Four employees of the Americans settle in Barcelona. The company has confirmed its participation to this newspaper. “Messina Group worked for Prime Minister Mariano Rajoy and the Popular Party in 2016. After the better-than-expected results, in the weeks before the 2017 Catalan regional elections we were hired to advise the three political parties pro- union (PP, Citizens and PSC). Messina Group assisted in sending messages, in the digital and general strategy”.

Of the three constitutionalist parties, only the Catalan popular parties have admitted to this newspaper that they hold "any initial meeting" with the Messina experts, although later the exchanges are limited to reports of social listening that they send them by mail. These reports, which analyze the emotions that their leaders or their proposals arouse on social networks, are accompanied by strategic campaign recommendations.

The PP, for example, is asked not to criticize the PSC for shifting its discourse to the left to extract voters from the common people. There is another indication, however, that the popular decide to ignore. Although the "social listening" carried out by this team shows that Mariano Rajoy arouses strong rejection in Catalonia, the president participates in the campaign.

“We knew that they also worked for PSC and C’s, nothing more. Neither did who paid, ”say popular sources. PSC sources say that "there was no coordination" between the three campaigns, "knowledge yes." Each game goes to its own. Especially Ciudadanos, to whom the polls smile.

“Messina tells us that you have to make 14 impacts on a person to change their mental framework. Frequency is important and not to exceed it”, explains a person involved in the campaign.

They spread between 30 and 40 pieces of content a day: memes and videos that go viral, but also articles or economic reports, for example about companies fleeing Catalonia.

The operation has three phases. In the first, they try to gain the trust of every eventual voter. “You create a profile or a group on Facebook and start posting content that you know they will like. In this first phase, likes and followers are sought, you only issue messages that prove them right, to win them over ”, details the expert. They came to have a community of 1.5 million followers. They did not use bots, he says, but preferred a slower but "organic" growth, attracting real people.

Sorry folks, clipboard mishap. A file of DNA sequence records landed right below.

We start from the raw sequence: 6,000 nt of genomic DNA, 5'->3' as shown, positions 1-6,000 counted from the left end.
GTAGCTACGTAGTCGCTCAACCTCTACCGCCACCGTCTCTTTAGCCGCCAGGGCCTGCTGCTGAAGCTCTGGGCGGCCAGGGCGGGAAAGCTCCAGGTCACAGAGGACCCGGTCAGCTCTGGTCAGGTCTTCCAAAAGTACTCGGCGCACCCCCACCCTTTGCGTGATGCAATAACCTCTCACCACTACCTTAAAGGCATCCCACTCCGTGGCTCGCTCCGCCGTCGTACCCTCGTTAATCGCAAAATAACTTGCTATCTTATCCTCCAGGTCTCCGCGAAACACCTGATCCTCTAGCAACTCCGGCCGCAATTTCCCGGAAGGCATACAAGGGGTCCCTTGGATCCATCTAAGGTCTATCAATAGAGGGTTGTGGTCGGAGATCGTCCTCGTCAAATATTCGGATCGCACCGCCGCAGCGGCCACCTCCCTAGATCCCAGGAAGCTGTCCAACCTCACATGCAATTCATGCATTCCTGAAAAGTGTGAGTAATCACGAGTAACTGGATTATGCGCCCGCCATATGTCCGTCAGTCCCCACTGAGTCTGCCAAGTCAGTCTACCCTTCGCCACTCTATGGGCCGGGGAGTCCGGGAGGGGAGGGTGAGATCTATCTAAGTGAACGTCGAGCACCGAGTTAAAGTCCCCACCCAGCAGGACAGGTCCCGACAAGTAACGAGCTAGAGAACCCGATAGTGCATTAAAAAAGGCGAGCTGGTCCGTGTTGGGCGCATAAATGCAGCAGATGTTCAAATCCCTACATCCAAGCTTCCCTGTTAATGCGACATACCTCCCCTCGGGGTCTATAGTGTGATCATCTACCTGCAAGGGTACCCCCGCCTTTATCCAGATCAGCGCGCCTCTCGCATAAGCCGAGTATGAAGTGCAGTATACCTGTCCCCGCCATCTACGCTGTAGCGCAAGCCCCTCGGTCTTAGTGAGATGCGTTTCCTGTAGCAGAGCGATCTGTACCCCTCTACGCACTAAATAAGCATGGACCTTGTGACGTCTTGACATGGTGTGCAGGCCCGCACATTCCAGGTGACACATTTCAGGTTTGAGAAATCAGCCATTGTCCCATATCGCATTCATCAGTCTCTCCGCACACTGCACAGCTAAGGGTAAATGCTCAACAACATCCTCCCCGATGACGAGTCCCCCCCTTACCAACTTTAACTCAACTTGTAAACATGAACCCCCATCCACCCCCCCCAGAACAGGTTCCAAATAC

In the second phase, you begin to question the ideas of your interlocutor, in a subtle way, without directly denying his beliefs. The third, shorter, only starts when there are a few days left to go to the polls. “There you already tell him directly that what he thinks is wrong. You try to get the person to change their positions.”

The original assignment is to help the three parties, without favoring any in particular, although it does seek to maximize the constitutionalist vote.

There is a turning point in the campaign. On December 13, the socialist candidate, Miquel Iceta, said in an interview on RAC1 that he would "ask for a pardon" if the pro-independence prisoners are sentenced. The PSC falls in the polls. This forces the digital guerrilla to change its strategy, to bet everything on C's, the winning horse. “In some places, especially in the metropolitan area, we issued messages to demobilize the vote for the PSC and the PP, because otherwise it would harm the C's. It was about getting the maximum number of constitutionalist seats, ”recalls a director of the Barcelona agency.

The brains of the operation ended with a bittersweet taste. With pride for the –frantic– work done and with a feeling of failure. Ciudadanos was crowned as the first non-Catalan party to win a Catalan election in votes and seats, but the independentistas achieved a parliamentary majority.

“We ran out of time. As Messina told us –explains the advertising manager– here the rational message did not work, no matter how many impacts you made. Uninstalling an emotional frame of mind is very difficult”